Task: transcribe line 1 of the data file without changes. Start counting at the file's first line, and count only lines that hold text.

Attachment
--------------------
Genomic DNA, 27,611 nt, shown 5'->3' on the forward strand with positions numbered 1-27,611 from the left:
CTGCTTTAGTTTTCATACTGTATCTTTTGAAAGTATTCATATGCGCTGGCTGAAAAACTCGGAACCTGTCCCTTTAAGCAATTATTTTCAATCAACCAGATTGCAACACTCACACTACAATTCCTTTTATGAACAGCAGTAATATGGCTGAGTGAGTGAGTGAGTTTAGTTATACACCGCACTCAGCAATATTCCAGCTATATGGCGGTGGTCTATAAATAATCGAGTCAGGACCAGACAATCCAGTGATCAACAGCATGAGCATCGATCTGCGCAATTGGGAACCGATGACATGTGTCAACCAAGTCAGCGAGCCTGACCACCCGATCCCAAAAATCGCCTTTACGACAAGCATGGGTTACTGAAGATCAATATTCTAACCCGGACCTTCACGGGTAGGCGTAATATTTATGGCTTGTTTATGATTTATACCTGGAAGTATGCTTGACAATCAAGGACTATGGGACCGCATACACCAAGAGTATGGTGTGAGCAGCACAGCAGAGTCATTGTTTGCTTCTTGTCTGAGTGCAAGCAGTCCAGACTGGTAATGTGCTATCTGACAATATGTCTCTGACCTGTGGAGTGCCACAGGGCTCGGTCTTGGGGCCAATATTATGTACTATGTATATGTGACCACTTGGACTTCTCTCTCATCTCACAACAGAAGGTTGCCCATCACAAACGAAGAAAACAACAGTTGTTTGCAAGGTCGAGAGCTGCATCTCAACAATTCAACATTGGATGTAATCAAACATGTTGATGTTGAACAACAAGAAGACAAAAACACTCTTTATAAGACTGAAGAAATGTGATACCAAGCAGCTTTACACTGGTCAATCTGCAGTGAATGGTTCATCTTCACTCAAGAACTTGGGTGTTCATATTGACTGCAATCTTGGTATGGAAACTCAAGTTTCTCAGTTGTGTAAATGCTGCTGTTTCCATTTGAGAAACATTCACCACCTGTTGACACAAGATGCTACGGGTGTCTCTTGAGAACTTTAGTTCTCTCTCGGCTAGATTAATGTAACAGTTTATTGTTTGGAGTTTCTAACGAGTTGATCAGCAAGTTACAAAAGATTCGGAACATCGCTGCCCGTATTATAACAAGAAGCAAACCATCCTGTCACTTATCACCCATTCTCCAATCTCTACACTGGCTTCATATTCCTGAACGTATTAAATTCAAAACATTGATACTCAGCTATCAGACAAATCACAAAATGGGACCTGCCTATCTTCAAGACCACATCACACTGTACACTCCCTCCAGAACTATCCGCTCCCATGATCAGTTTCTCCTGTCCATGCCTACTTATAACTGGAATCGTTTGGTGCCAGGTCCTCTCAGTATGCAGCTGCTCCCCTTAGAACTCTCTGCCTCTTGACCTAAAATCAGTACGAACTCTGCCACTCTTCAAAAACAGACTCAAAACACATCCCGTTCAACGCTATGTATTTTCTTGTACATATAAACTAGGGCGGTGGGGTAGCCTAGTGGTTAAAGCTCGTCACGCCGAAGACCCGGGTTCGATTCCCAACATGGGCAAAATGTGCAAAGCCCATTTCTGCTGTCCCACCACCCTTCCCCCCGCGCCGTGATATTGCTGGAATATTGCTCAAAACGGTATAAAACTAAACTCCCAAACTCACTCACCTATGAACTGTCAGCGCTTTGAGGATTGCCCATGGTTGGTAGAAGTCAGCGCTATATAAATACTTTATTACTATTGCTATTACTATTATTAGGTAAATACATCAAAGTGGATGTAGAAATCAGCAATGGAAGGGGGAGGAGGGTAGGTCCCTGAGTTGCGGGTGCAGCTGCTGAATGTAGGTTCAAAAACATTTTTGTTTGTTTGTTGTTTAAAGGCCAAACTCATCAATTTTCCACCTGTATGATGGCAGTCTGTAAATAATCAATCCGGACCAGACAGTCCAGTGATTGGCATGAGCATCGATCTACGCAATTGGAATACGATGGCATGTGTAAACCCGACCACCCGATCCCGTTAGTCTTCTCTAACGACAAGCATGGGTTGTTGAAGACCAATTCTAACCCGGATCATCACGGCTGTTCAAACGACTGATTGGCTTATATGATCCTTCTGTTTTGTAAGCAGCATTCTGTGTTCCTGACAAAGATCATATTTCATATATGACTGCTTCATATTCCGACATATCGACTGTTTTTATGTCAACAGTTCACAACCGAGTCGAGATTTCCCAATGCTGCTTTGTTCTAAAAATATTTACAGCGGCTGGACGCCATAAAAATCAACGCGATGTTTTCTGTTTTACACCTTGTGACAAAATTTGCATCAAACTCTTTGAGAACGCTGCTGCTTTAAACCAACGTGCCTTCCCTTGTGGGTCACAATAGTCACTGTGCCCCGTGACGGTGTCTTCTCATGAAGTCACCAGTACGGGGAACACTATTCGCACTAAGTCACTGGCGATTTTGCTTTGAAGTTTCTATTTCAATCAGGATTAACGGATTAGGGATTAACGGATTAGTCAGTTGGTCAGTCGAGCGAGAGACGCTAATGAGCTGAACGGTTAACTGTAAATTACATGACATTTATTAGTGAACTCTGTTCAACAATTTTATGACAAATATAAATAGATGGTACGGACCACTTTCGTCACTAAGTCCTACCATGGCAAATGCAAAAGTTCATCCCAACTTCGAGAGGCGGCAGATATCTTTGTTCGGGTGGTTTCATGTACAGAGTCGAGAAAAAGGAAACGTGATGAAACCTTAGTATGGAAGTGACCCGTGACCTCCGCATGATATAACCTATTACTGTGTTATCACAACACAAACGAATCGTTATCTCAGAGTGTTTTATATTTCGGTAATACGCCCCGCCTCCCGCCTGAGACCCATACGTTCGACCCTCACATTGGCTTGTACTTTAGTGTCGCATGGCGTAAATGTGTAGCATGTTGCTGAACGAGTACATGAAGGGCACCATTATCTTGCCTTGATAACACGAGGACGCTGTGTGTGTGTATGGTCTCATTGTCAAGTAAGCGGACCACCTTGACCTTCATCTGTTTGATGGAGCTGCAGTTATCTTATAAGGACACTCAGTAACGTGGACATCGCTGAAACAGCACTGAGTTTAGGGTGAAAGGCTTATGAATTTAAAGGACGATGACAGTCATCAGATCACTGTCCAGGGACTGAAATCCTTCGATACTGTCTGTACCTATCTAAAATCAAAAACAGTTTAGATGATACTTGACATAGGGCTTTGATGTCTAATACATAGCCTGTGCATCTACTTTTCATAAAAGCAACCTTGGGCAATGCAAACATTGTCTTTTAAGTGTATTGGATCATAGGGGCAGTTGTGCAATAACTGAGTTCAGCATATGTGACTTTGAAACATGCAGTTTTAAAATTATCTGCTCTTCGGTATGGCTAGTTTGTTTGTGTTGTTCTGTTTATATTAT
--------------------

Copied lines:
Genomic DNA, 27,611 nt, shown 5'->3' on the forward strand with positions numbered 1-27,611 from the left: